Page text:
[more inside]
posted by Elementary Penguin on Dec 19, 2013 - 30 comments

At least three disturbing lessons about love.

So take the film on its own titular terms. What does Love Actually tell us about love, actually? Well, I think it tells us a number of things, most of them wrong and a few of them appalling. Now, anyone who goes to the cineplex with any regularity knows that the last decade has seen more than its share of bad romantic comedies. But Love Actually is exceptional in that it is not merely, like so many other entries in the genre, unromantic. Rather, it is emphatically, almost shockingly, anti-romantic. Love Actually Is the Least Romantic Film of All Time
posted by davidjmcgee on Dec 7, 2013 - 105 comments

But do you eat it standing up or sitting down?

Apparently we've been eating apples incorrectly. If each of us eats an apple a day, and we are all wasting 30 percent of our apples at $1.30 per pound, that's about $42 wasted per person per year—which is $13.2 billion annually, thrown in the trash or fed to pigs.
Taking a cue from a video entitled "How to eat an apple like a Boss", the Atlantic encourages us to be less wasteful.
posted by arcticseal on Nov 15, 2013 - 162 comments

What worked well 224 years ago is no longer the best we can do.

According to researchers who analyzed all 729 constitutions adopted between 1946 and 2006, the U.S. Constitution is rarely used as a model. What's more, "the American example is being rejected to an even greater extent by America's allies than by the global community at large"...

"There are about 30 countries, mostly in Latin America, that have adopted American-style systems. All of them, without exception, have succumbed to...constitutional crisis[es]—your full range of political violence, revolution, coup, and worse. But well short of war, you can end up in a state of "crisis governance," he writes. "President and house may merely indulge a taste for endless backbiting, mutual recrimination, and partisan deadlock. Worse yet, the contending powers may use the constitutional tools at their disposal to make life miserable for each other: The house will harass the executive, and the president will engage in unilateral action whenever he can get away with it." [Juan Linz] wrote that almost a decade and a half ago, long before anyone had heard of Barack Obama, let alone the Tea Party.
The Atlantic's Alex Seitz-Wald makes a case against the U.S. Constitution: The U.S. Needs a New Constitution—Here's How to Write It.
posted by zardoz on Nov 5, 2013 - 78 comments

But it is hard for Ben to take the long view.

I Married A Jew. Published January 1, 1939 in the Atlantic.
posted by prefpara on Oct 29, 2013 - 86 comments

This Is the Average Man's Body

This Is the Average Man's Body
posted by anazgnos on Oct 14, 2013 - 138 comments

Making school better for boys.

As the United States moves toward a knowledge-based economy, school achievement has become the cornerstone of lifelong success. Women are adapting; men are not. Yet the education establishment and federal government are, with some notable exceptions, looking the other way.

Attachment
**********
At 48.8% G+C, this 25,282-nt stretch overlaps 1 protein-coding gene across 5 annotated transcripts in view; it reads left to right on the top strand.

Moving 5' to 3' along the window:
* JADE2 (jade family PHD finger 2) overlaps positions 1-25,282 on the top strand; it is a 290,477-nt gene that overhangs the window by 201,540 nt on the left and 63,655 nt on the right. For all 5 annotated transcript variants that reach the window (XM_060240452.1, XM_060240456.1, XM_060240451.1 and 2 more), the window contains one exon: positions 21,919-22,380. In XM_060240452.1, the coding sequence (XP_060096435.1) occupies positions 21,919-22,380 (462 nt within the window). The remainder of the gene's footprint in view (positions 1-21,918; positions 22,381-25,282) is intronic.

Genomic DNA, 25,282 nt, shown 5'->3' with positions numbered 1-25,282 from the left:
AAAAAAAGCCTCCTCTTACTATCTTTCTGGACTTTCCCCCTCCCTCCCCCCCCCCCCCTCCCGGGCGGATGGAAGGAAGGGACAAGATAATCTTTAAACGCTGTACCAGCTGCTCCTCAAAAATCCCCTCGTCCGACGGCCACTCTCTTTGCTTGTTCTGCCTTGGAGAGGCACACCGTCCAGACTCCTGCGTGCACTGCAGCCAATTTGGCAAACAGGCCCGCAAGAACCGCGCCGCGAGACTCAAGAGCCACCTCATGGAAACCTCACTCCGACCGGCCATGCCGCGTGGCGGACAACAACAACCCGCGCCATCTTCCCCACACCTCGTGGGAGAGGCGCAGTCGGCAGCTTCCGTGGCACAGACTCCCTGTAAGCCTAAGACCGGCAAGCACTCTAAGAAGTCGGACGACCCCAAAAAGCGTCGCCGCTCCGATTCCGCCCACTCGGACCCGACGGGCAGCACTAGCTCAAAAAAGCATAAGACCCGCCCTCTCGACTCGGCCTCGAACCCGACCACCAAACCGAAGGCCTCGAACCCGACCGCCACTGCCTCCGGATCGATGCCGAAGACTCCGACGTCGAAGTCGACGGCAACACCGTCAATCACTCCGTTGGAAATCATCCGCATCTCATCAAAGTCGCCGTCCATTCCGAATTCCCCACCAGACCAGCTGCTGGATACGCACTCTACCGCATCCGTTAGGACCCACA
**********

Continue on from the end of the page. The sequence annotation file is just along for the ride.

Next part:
posted by MoonOrb on Sep 13, 2013 - 128 comments

Google Maps, Now Customized

For years, Google Maps has been the map of our world in a historically unprecedented way. The new Google Maps (announcement) will eschew the uniformity of the old Maps and instead customize the map experience based on a user's behavior. Some are concerned how this artificial narrowing will affect the way we experience places and relate to our urban spaces. Others believe the customization makes the new maps more honest. Most, however, will probably just want to comment on the huge overhaul to the interface.
posted by Defenestrator on May 29, 2013 - 104 comments

Return Of The Nazi Weather Robot

What won the war? The weather helped. For while the Allies had access to all the Atlantic meteorology, the Axis couldn't easily predict what systems were rolling in from the West - and with the Battle of the Atlantic the one thing that Churchill said kept him awake at night, knowing which way the wind blew certainly needed a weatherman. Or Britain would never be starved into submission. The Weather War was complex and engaging, [more inside]
posted by Devonian on May 17, 2013 - 16 comments

Hello, Lanie the organic gardener

The Atlantic reports on the 2008 removal/"archiving" of the original three American Girl dolls, dolls whose arrival on the market in 1986 represented a "sensibility about teaching girls to understand thorny historical controversies and build political consciousness." [more inside]
posted by roomthreeseventeen on Apr 26, 2013 - 34 comments

I have a crazy friend who says we dont need zipcodes...is he CRAZY?

On July 1, 1963, The US Post Office introduced the five-digit ZIP Code with a series of PSAs broadcast on national TV. The Atlantic looks at a new report [PDF] that details the history of the now $9.5 billion a year product and its current state of affairs.
posted by Potomac Avenue on Apr 25, 2013 - 64 comments